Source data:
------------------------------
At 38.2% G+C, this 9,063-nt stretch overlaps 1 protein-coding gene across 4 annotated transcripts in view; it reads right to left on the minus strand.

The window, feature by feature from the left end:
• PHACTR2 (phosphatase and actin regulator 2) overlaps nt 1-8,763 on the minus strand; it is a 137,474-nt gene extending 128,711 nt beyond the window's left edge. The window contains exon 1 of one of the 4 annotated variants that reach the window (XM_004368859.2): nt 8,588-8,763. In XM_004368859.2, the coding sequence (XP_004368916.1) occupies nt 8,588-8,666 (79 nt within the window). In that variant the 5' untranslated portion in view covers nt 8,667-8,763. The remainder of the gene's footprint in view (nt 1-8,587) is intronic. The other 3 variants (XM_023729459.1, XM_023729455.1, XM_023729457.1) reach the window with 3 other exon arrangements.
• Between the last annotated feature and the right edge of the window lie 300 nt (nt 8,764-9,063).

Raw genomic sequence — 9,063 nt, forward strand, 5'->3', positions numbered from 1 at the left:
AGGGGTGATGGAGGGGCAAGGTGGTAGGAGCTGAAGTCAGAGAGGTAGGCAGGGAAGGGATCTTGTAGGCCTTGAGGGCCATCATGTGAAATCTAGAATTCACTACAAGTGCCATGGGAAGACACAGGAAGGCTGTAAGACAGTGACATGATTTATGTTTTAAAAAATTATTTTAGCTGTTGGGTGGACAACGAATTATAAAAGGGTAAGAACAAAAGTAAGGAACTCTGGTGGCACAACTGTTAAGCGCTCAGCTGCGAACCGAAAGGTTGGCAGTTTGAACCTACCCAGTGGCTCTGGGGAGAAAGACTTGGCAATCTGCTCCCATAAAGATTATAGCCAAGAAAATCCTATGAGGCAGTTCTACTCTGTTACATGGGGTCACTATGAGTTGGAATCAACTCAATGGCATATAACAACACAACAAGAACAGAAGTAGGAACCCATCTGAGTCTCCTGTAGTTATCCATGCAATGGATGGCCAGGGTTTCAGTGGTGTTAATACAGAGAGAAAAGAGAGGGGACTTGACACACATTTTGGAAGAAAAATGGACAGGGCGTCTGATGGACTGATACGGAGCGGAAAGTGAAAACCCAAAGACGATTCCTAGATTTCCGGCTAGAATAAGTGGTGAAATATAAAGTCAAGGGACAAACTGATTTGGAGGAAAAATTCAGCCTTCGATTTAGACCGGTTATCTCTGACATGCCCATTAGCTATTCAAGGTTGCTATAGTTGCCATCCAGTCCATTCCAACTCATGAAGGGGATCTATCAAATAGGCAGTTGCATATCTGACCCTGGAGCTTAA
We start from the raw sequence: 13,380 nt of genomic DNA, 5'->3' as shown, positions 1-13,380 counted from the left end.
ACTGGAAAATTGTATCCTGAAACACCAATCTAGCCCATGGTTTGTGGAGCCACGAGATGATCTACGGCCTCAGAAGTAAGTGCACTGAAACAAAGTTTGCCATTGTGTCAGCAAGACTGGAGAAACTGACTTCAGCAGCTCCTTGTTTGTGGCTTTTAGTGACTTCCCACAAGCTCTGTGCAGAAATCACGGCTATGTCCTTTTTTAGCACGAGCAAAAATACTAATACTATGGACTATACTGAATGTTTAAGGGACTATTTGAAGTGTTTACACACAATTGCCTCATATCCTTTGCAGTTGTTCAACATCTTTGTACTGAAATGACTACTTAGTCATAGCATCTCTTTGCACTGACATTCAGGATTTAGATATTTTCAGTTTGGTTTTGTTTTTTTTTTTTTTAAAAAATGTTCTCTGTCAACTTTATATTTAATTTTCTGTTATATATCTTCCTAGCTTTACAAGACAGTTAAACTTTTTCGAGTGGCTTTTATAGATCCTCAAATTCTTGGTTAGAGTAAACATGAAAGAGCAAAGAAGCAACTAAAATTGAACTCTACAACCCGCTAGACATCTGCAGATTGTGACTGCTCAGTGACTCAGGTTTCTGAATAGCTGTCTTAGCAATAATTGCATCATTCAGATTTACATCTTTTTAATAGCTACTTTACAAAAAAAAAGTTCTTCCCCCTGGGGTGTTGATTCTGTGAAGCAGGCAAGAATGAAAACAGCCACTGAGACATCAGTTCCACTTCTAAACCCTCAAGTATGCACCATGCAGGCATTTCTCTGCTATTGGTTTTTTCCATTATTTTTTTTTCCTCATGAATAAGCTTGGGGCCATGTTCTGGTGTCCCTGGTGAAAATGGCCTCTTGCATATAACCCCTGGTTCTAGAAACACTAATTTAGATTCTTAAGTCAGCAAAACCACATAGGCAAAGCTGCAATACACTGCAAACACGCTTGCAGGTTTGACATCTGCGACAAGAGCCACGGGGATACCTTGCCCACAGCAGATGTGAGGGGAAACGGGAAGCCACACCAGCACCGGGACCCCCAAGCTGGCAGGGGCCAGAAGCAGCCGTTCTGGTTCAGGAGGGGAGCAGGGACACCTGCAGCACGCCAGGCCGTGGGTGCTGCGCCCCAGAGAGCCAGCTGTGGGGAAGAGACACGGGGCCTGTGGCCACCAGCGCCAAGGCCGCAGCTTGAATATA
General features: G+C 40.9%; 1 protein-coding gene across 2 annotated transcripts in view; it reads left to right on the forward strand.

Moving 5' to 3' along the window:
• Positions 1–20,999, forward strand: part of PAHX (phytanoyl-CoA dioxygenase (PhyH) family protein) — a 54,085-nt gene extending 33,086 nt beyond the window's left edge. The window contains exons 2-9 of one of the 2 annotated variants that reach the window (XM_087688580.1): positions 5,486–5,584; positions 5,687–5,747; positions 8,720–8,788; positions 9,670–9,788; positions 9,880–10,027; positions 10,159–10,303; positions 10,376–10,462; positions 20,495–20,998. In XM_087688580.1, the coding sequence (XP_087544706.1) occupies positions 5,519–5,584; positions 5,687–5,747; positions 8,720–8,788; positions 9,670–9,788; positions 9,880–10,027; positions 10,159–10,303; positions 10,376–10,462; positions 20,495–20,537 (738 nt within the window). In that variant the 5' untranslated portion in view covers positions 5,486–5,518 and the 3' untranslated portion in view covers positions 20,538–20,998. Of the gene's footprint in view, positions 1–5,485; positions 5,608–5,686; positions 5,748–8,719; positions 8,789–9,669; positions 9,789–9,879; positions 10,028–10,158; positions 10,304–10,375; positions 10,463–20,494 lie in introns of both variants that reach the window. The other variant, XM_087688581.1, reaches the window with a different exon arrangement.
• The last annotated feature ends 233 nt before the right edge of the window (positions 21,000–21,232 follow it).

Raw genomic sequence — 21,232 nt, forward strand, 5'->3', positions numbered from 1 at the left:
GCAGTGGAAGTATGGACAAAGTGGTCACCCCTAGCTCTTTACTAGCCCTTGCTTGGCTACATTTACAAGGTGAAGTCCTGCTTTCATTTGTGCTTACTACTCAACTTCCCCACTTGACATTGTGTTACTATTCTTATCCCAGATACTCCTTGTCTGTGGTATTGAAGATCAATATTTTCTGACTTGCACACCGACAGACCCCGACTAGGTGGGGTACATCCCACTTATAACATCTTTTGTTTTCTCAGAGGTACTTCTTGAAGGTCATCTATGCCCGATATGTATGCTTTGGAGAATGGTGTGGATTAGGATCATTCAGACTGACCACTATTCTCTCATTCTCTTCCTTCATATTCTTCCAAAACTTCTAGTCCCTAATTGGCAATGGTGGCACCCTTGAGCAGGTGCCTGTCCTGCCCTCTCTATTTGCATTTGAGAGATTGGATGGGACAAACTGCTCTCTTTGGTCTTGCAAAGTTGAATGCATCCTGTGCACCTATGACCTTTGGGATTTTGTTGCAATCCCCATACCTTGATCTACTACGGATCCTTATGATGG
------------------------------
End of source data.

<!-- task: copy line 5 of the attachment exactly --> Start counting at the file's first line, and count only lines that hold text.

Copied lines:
Raw genomic sequence — 9,063 nt, forward strand, 5'->3', positions numbered from 1 at the left: